Nintendo Labo Sold Only 30% of Initial Shipment in Japan; Didn’t Push Switch Sales

While Nintendo Labo managed to take the top of the Media Create Chart, the firm revealed that its sales were only 30% of the first shipment in Japan.

on April 27, 2018 4:17 PM

Following the top-twenty revealed on Wednesday, Media Create followed up today with its weekly analysis, and it included some interesting information about Nintendo Labo.

The new set of educational accessories had a pretty good launch, ranking first and third with 90,410 units sold for the Variety Kit and 28,629 units for the Robot Kit, yet there is one piece of data that completes the picture and that Media Create revealed today: Labo’s kits sold only 30% of the initial shipment for both kits, which is definitely low for a first party release.

It appears that Nintendo either expected to sell a lot more, or they simply over-shipped in order to cover the following weeks without needing further shipments.

On top of this, despite the release of Labo, Switch sales decreased week-on-week, and Media Create argues that there was no noticeable traction effect on console sales.

That being said, the firm mentions that due to the educational value of Labo, it’s relevant to watch its sales trend during the Golden Week (which is a series of consecutive holidays that begins on April 29th and ends on May 5th) and the summer holidays.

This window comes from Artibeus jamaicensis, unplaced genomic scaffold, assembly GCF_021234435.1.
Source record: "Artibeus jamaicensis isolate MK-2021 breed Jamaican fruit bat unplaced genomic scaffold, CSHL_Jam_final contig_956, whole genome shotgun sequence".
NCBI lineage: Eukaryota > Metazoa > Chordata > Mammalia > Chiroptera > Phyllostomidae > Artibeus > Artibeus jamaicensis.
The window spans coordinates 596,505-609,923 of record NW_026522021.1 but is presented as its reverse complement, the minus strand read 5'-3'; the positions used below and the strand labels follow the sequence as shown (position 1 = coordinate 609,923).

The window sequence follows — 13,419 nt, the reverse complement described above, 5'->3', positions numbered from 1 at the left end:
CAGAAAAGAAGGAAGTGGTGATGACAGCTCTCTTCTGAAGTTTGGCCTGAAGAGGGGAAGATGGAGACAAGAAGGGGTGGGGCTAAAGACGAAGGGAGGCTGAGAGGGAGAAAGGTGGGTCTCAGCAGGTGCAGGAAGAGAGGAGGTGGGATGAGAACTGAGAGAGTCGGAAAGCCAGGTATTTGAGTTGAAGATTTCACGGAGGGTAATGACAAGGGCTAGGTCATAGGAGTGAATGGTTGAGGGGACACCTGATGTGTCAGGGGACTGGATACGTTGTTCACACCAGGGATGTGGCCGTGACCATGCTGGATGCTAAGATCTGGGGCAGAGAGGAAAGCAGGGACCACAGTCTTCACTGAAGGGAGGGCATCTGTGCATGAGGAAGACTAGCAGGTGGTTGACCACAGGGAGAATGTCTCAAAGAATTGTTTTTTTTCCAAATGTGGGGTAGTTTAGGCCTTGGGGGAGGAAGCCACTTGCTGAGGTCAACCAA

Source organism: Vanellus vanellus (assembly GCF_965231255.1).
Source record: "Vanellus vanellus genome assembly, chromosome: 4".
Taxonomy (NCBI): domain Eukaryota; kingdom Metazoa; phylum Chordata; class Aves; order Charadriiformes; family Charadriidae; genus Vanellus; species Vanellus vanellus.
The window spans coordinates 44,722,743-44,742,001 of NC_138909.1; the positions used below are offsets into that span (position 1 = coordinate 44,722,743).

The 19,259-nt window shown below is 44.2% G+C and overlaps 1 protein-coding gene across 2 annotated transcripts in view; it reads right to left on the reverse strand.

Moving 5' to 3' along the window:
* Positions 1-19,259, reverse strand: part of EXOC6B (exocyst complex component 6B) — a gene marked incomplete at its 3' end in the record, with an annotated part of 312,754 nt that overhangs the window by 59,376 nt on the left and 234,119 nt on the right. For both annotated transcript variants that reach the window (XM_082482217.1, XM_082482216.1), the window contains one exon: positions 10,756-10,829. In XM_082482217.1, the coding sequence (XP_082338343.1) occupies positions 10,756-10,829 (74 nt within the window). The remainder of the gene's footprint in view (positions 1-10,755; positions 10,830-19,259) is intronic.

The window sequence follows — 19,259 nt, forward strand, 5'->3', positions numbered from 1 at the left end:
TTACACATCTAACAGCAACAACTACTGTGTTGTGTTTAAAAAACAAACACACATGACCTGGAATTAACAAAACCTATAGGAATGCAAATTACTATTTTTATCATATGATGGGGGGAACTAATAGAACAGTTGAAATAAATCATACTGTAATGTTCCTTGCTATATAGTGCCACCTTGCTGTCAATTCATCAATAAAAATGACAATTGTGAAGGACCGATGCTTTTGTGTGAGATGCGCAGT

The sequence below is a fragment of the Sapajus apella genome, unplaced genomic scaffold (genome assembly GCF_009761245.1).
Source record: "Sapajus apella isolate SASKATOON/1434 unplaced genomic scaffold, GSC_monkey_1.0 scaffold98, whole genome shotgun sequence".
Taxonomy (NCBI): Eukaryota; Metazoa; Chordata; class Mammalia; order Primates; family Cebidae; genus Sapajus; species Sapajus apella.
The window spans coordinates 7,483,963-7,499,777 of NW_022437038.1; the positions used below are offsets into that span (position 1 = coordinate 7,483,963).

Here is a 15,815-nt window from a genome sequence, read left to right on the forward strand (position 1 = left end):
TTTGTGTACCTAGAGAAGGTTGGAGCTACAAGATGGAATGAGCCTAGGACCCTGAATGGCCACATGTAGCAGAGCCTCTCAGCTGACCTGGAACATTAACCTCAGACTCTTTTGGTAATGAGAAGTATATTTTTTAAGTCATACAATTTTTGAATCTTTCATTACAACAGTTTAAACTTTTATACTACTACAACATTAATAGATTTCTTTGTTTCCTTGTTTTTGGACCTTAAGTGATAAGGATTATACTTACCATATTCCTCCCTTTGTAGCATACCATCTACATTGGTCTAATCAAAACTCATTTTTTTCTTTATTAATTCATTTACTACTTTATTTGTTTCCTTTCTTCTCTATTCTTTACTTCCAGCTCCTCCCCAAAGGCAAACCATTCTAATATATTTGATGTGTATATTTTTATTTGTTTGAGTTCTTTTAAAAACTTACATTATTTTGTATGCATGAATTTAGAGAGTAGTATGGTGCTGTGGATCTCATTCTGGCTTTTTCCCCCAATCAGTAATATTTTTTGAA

It’ll be interesting to see if Labo will have a long tail when the kids get out of school, but for now, this is what we have.

Nintendo Labo is available now for Nintendo Switch. If you haven’t purchased it yet, can pick up either the Variety Kit or Robot Kit from Amazon.


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 /  Executive News Editor
Hailing from sunny (not as much as people think) Italy and long standing gamer since the age of Mattel Intellivision and Sinclair ZX Spectrum. Definitely a multi-platform gamer, he still holds the old dear PC nearest to his heart, while not disregarding any console on the market. RPGs (of any nationality) and MMORPGs are his daily bread, but he enjoys almost every other genre, prominently racing simulators, action and sandbox games. He is also one of the few surviving fans of the flight simulator genre on Earth.